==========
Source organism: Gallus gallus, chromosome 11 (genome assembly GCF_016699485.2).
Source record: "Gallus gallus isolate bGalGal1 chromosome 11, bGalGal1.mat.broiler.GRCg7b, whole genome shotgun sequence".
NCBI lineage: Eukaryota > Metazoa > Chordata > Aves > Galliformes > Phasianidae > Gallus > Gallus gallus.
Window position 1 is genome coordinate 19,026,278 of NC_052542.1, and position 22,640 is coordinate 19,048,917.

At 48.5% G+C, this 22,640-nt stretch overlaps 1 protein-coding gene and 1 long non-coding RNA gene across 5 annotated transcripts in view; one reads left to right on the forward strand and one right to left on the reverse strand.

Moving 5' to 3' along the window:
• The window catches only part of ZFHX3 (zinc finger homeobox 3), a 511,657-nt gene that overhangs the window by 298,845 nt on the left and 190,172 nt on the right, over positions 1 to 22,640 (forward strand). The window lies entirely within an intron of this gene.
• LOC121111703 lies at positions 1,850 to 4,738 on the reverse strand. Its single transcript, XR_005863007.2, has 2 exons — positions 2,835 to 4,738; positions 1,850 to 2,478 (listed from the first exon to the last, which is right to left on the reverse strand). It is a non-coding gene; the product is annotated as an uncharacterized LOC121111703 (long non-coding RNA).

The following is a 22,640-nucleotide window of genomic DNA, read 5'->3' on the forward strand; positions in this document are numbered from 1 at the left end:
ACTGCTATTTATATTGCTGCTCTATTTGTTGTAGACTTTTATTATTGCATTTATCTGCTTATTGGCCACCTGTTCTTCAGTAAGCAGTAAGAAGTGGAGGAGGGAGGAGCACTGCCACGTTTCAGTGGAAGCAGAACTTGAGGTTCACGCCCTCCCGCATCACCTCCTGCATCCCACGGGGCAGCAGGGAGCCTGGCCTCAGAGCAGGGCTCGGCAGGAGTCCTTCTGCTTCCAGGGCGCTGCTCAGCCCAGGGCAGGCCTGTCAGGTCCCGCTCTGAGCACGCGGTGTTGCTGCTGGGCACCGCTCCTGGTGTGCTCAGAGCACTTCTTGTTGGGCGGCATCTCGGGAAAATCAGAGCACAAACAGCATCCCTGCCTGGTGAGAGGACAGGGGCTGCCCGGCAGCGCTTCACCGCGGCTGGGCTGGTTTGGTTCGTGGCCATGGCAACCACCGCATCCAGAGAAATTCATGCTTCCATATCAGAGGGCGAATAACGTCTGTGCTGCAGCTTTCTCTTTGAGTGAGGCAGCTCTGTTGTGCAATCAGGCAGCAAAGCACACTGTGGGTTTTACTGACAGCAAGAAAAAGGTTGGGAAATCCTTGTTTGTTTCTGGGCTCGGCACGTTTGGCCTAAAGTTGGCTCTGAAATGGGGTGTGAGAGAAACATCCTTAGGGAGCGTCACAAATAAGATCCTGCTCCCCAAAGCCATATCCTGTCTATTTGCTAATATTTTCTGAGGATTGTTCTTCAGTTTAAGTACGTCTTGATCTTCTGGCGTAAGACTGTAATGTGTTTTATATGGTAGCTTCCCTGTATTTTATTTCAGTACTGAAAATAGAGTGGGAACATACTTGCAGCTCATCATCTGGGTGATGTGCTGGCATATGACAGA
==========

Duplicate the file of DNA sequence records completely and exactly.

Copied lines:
Source organism: Gallus gallus, chromosome 11 (genome assembly GCF_016699485.2).
Source record: "Gallus gallus isolate bGalGal1 chromosome 11, bGalGal1.mat.broiler.GRCg7b, whole genome shotgun sequence".
NCBI lineage: Eukaryota > Metazoa > Chordata > Aves > Galliformes > Phasianidae > Gallus > Gallus gallus.
Window position 1 is genome coordinate 19,026,278 of NC_052542.1, and position 22,640 is coordinate 19,048,917.

At 48.5% G+C, this 22,640-nt stretch overlaps 1 protein-coding gene and 1 long non-coding RNA gene across 5 annotated transcripts in view; one reads left to right on the forward strand and one right to left on the reverse strand.

Moving 5' to 3' along the window:
• The window catches only part of ZFHX3 (zinc finger homeobox 3), a 511,657-nt gene that overhangs the window by 298,845 nt on the left and 190,172 nt on the right, over positions 1 to 22,640 (forward strand). The window lies entirely within an intron of this gene.
• LOC121111703 lies at positions 1,850 to 4,738 on the reverse strand. Its single transcript, XR_005863007.2, has 2 exons — positions 2,835 to 4,738; positions 1,850 to 2,478 (listed from the first exon to the last, which is right to left on the reverse strand). It is a non-coding gene; the product is annotated as an uncharacterized LOC121111703 (long non-coding RNA).

The following is a 22,640-nucleotide window of genomic DNA, read 5'->3' on the forward strand; positions in this document are numbered from 1 at the left end:
ACTGCTATTTATATTGCTGCTCTATTTGTTGTAGACTTTTATTATTGCATTTATCTGCTTATTGGCCACCTGTTCTTCAGTAAGCAGTAAGAAGTGGAGGAGGGAGGAGCACTGCCACGTTTCAGTGGAAGCAGAACTTGAGGTTCACGCCCTCCCGCATCACCTCCTGCATCCCACGGGGCAGCAGGGAGCCTGGCCTCAGAGCAGGGCTCGGCAGGAGTCCTTCTGCTTCCAGGGCGCTGCTCAGCCCAGGGCAGGCCTGTCAGGTCCCGCTCTGAGCACGCGGTGTTGCTGCTGGGCACCGCTCCTGGTGTGCTCAGAGCACTTCTTGTTGGGCGGCATCTCGGGAAAATCAGAGCACAAACAGCATCCCTGCCTGGTGAGAGGACAGGGGCTGCCCGGCAGCGCTTCACCGCGGCTGGGCTGGTTTGGTTCGTGGCCATGGCAACCACCGCATCCAGAGAAATTCATGCTTCCATATCAGAGGGCGAATAACGTCTGTGCTGCAGCTTTCTCTTTGAGTGAGGCAGCTCTGTTGTGCAATCAGGCAGCAAAGCACACTGTGGGTTTTACTGACAGCAAGAAAAAGGTTGGGAAATCCTTGTTTGTTTCTGGGCTCGGCACGTTTGGCCTAAAGTTGGCTCTGAAATGGGGTGTGAGAGAAACATCCTTAGGGAGCGTCACAAATAAGATCCTGCTCCCCAAAGCCATATCCTGTCTATTTGCTAATATTTTCTGAGGATTGTTCTTCAGTTTAAGTACGTCTTGATCTTCTGGCGTAAGACTGTAATGTGTTTTATATGGTAGCTTCCCTGTATTTTATTTCAGTACTGAAAATAGAGTGGGAACATACTTGCAGCTCATCATCTGGGTGATGTGCTGGCATATGACAGA